“I really cannot think of words to express my sincerity. It has been an honor and a privilege to serve you and serve the people of this town, serve the people of this county and to serve the people of this state. I look forward to doing more, and I hope that you will continue to love Lewes in a way that I do, in a way that all of us do, because I think what we've done ... allows us to truly lay claim, to earn and have earned the title of the First Town in the First State,” Ted Becker said to Lewes residents and local government officials during a June 17 event celebrating his long service to the city.
The special ceremony highlighted Becker’s accomplishments as a former mayor and councilman, and current commissioner of the Delaware River and Bay Authority. U.S. Sen. Tom Carper not only attended the celebration, but dressed in almost the same outfit as Becker. Fitting, given the amount of service each man has provided to their communities and the state. Carper was the first speaker, introduced by former Mayor Jim Ford, who jokingly wondered where his awards were.
“Mayor Ted, you have helped the people of this community for a long time, not just as a mayor, but in the years that preceded that; and for as long as you live, you will be Mayor Ted Becker,” Carper said.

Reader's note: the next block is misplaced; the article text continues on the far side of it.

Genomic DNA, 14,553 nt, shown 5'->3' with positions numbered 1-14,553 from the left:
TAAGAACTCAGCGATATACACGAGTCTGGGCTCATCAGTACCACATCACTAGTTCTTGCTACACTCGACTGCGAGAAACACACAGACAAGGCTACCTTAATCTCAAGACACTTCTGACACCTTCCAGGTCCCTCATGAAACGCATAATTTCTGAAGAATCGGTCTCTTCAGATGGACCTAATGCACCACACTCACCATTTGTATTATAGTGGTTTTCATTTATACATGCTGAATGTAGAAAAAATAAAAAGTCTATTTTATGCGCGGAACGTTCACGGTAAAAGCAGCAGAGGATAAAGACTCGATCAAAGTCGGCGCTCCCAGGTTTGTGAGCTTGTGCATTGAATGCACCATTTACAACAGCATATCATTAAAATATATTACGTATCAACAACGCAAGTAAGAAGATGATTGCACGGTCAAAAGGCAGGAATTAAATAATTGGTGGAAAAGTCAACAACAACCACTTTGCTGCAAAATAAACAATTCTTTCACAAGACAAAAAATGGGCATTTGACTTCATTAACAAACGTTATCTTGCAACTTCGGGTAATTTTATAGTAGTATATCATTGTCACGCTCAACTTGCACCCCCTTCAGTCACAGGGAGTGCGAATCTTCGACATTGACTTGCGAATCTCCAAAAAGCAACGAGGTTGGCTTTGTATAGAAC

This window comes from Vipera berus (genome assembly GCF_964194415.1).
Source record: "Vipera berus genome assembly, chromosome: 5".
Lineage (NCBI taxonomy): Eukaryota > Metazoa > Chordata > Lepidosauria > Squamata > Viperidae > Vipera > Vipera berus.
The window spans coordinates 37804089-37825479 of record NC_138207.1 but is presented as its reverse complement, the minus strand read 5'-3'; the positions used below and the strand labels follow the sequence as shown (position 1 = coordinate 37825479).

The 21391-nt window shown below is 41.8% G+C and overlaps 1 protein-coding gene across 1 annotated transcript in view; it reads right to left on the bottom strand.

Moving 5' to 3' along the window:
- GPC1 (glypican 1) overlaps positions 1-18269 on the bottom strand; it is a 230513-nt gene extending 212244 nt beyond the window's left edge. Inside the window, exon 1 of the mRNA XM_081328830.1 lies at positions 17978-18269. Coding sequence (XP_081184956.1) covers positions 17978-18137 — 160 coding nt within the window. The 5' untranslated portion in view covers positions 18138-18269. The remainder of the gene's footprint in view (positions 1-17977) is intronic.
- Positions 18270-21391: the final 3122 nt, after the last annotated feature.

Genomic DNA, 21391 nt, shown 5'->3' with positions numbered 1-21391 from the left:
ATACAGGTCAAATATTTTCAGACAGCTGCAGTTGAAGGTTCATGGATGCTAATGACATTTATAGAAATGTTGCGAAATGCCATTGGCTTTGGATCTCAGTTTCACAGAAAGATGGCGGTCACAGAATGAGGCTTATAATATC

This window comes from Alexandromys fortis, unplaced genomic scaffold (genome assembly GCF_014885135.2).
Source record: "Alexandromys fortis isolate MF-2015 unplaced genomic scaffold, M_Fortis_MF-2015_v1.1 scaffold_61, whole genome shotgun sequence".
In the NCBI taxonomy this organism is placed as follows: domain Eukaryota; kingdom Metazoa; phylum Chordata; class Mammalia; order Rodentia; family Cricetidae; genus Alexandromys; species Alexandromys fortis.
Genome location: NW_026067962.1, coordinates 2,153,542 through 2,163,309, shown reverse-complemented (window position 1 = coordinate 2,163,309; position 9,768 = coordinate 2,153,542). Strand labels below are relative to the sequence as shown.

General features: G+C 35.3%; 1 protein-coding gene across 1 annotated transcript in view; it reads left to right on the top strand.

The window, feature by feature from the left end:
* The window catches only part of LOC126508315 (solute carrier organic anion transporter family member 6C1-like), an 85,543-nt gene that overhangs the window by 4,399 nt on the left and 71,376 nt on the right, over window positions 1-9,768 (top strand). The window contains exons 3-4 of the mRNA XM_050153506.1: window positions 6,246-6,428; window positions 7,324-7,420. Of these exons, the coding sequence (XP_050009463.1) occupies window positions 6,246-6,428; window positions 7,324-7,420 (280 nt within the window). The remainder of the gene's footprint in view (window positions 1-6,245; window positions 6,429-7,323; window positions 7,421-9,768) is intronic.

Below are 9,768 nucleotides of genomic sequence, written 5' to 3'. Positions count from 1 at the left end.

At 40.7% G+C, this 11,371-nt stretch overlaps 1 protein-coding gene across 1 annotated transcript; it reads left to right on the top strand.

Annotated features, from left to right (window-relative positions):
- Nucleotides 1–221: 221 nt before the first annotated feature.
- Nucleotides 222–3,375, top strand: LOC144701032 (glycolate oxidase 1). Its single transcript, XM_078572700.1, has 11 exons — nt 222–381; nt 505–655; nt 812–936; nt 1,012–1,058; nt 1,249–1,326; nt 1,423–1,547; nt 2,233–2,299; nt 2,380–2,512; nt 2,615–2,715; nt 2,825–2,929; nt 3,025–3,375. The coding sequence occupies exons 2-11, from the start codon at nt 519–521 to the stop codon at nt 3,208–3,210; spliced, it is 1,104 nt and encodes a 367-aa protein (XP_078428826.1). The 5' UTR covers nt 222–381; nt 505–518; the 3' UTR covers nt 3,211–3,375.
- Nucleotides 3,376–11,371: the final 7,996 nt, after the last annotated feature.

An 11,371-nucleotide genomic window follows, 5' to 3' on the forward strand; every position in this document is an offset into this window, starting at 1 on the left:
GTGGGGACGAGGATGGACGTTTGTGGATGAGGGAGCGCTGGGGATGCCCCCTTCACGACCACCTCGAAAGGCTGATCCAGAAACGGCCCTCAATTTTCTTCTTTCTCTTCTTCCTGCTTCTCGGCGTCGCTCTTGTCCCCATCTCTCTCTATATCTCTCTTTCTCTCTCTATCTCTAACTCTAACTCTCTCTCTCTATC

The awards did not stop coming following Carper’s speech. Mayor Andrew Williams presented Becker with a special gavel and plaque from the City of Lewes. State lawmakers and representatives officially declared Becker an outstanding citizen of Delaware, while mixing in a few laughs. Local leaders spoke fondly of the guidance Becker provided decades before he entered public service, and in the turbulent and uncertain times of the COVID-19 pandemic.
In closing, Becker took the podium to address the room that was packed wall-to-wall with residents, lawmakers, friends, colleagues and family. His speech was about everyone and everything but himself, discussing the leaders of decades past who steered the ship until it was his time to take the helm. He spoke fondly of the work accomplished by the community during his time both in it and serving as a representative for it. He concluded by thanking the volunteers, stressing that without volunteerism, city hall could not function in the manner to which people have become accustomed. He asked that everyone love Lewes the way he does and the way he knows they already do.
The crowd erupted in applause, giving Becker a standing ovation and round of applause that continued for several minutes. A humble Becker just wanted to make sure everyone got to the delicious food he was standing in front of and thanked everyone in attendance for their appreciation.